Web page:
This article was written for the Nation, but owing to a series of misfortunes could not be published until the exhibition was over. It then seemed best to reserve it for this collection.
CONTEMPORARY ART IN ENGLAND
[Sidenote: Burlington Magazine July 1917]
Only last summer, after going round the London galleries, a foreign writer on art whose name is as well known in America as on the Continent, remarked gloomily, and in private of course, that he quite understood why British art was almost unknown outside Great Britain. The early work of Englishmen, he admitted, showed talent and charming sensibility often, but, somehow or other, said he, their gifts fail to mature. They will not become artists, they prefer to remain British painters. They are hopelessly provincial, he said; and so they are.
Of our elder living artists—those, that is to say, who had found themselves and developed a style before the influence of Cezanne became paramount on the Continent—Mr. Sickert is probably the only one whom a continental amateur would dream of collecting; and he, be it noted, escaped early from British provincialism and plunged into the main stream of European art. On the other hand, the names of Mr. Steer, Mr. John, Mr. Orpen and Mr. McEvoy, here only less familiar than those of Cabinet Ministers or County Cricketers, abroad are as obscure. Mr. Steer, to be sure, has his portrait in the Uffizi, but then, as likely as not, the Poet Laureate has his birthday ode in the Bibliotheque Nationale. If Mr. Steer and Sir Edward Poynter are treated civilly abroad, that may be because England is an important country rather than because they are important artists.
No wonder patriots are vexed to find English art esteemed on the Continent and in America below the art of Germany or Scandinavia, seeing that English artists seem to possess more native sensibility than either Germans or Scandinavians and, perhaps, as much as Russians. Yet it is a fact that their work, by reason of its inveterate suburbanity, so wholly lacks significance and seriousness that an impartial historian, who could not neglect the mediocre products of North and East Europe, would probably dismiss English painting in a couple of paragraphs. For it is not only poor; it is provincial: and provincial art, as the historian well knows, never really counts.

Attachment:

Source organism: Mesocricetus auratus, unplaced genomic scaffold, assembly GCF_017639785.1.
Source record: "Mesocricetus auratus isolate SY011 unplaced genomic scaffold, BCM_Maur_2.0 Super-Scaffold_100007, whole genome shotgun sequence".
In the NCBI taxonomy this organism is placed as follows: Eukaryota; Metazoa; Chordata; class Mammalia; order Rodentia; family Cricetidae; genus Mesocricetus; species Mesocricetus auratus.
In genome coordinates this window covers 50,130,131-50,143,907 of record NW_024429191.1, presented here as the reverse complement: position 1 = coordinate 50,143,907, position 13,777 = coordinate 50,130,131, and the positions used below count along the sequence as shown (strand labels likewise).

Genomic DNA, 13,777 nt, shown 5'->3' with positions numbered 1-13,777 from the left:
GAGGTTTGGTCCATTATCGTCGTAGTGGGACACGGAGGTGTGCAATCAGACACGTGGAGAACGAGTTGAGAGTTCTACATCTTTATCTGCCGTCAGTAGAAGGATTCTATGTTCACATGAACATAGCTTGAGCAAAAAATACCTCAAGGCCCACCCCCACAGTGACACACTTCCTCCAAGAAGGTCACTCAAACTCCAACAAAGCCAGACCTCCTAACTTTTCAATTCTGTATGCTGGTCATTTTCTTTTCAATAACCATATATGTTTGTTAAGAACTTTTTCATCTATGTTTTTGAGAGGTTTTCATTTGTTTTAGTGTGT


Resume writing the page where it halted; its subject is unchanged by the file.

It would be pleasant to fancy that England was working out, in isolation, an interesting and independent art; but clearly she is doing no such thing. There is no live tradition, nothing but fashions as stale as last week's newspaper. All that is alive is a private schoolboy rivalry, an ambition to be cock of the walk or to ape the cock, to be primus inter pares or amico di primus. There is no live English tradition; and as English painters refuse obstinately to accept the European, and as artists do not spring up unaccountably as groundsel and dandelions appear to do, this is a rather serious misfortune. Art does not happen, it grows—not necessarily in the right direction. The fact that the development of art traced through schools and movements squares pretty well with historical fact proves conclusively the existence of "influences" in art. No one will deny that Botticelli was an original and extremely personal artist or that he is the obvious successor of Lippo Lippi. El Greco is called by some the most lonely figure in the history of art—yet it needs no wizard to divine that Titian was his master or that he was reared in the Byzantine tradition. Artists, though they hate being told so, are, in fact, like other things, subject to the law of cause and effect. Young artists, especially, are influenced by their surroundings and by the past, particularly the immediate past, by the men from five to thirty years older than themselves.